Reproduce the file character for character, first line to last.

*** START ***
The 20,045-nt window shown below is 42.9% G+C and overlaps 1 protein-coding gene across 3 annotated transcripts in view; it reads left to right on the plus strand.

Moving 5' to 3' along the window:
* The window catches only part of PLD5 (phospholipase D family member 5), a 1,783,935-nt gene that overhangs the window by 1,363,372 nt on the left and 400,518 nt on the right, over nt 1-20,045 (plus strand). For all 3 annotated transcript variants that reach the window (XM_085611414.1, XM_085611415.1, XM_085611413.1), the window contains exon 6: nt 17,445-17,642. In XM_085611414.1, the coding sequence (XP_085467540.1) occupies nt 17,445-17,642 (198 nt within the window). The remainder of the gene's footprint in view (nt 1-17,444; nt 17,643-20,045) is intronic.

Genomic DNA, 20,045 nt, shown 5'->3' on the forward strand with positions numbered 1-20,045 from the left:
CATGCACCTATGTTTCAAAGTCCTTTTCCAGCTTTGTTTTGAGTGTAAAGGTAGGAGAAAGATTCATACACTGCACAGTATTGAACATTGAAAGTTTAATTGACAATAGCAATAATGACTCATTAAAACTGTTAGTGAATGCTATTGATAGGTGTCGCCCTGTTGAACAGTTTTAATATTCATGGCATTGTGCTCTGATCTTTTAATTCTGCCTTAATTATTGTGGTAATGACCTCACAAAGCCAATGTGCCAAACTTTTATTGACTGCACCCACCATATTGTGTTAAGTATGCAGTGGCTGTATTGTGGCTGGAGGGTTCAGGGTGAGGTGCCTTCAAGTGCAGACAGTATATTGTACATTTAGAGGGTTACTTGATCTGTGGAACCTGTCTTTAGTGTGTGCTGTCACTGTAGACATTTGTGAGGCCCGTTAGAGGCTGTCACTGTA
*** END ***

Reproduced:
The 20,045-nt window shown below is 42.9% G+C and overlaps 1 protein-coding gene across 3 annotated transcripts in view; it reads left to right on the plus strand.

Moving 5' to 3' along the window:
* The window catches only part of PLD5 (phospholipase D family member 5), a 1,783,935-nt gene that overhangs the window by 1,363,372 nt on the left and 400,518 nt on the right, over nt 1-20,045 (plus strand). For all 3 annotated transcript variants that reach the window (XM_085611414.1, XM_085611415.1, XM_085611413.1), the window contains exon 6: nt 17,445-17,642. In XM_085611414.1, the coding sequence (XP_085467540.1) occupies nt 17,445-17,642 (198 nt within the window). The remainder of the gene's footprint in view (nt 1-17,444; nt 17,643-20,045) is intronic.

Genomic DNA, 20,045 nt, shown 5'->3' on the forward strand with positions numbered 1-20,045 from the left:
CATGCACCTATGTTTCAAAGTCCTTTTCCAGCTTTGTTTTGAGTGTAAAGGTAGGAGAAAGATTCATACACTGCACAGTATTGAACATTGAAAGTTTAATTGACAATAGCAATAATGACTCATTAAAACTGTTAGTGAATGCTATTGATAGGTGTCGCCCTGTTGAACAGTTTTAATATTCATGGCATTGTGCTCTGATCTTTTAATTCTGCCTTAATTATTGTGGTAATGACCTCACAAAGCCAATGTGCCAAACTTTTATTGACTGCACCCACCATATTGTGTTAAGTATGCAGTGGCTGTATTGTGGCTGGAGGGTTCAGGGTGAGGTGCCTTCAAGTGCAGACAGTATATTGTACATTTAGAGGGTTACTTGATCTGTGGAACCTGTCTTTAGTGTGTGCTGTCACTGTAGACATTTGTGAGGCCCGTTAGAGGCTGTCACTGTA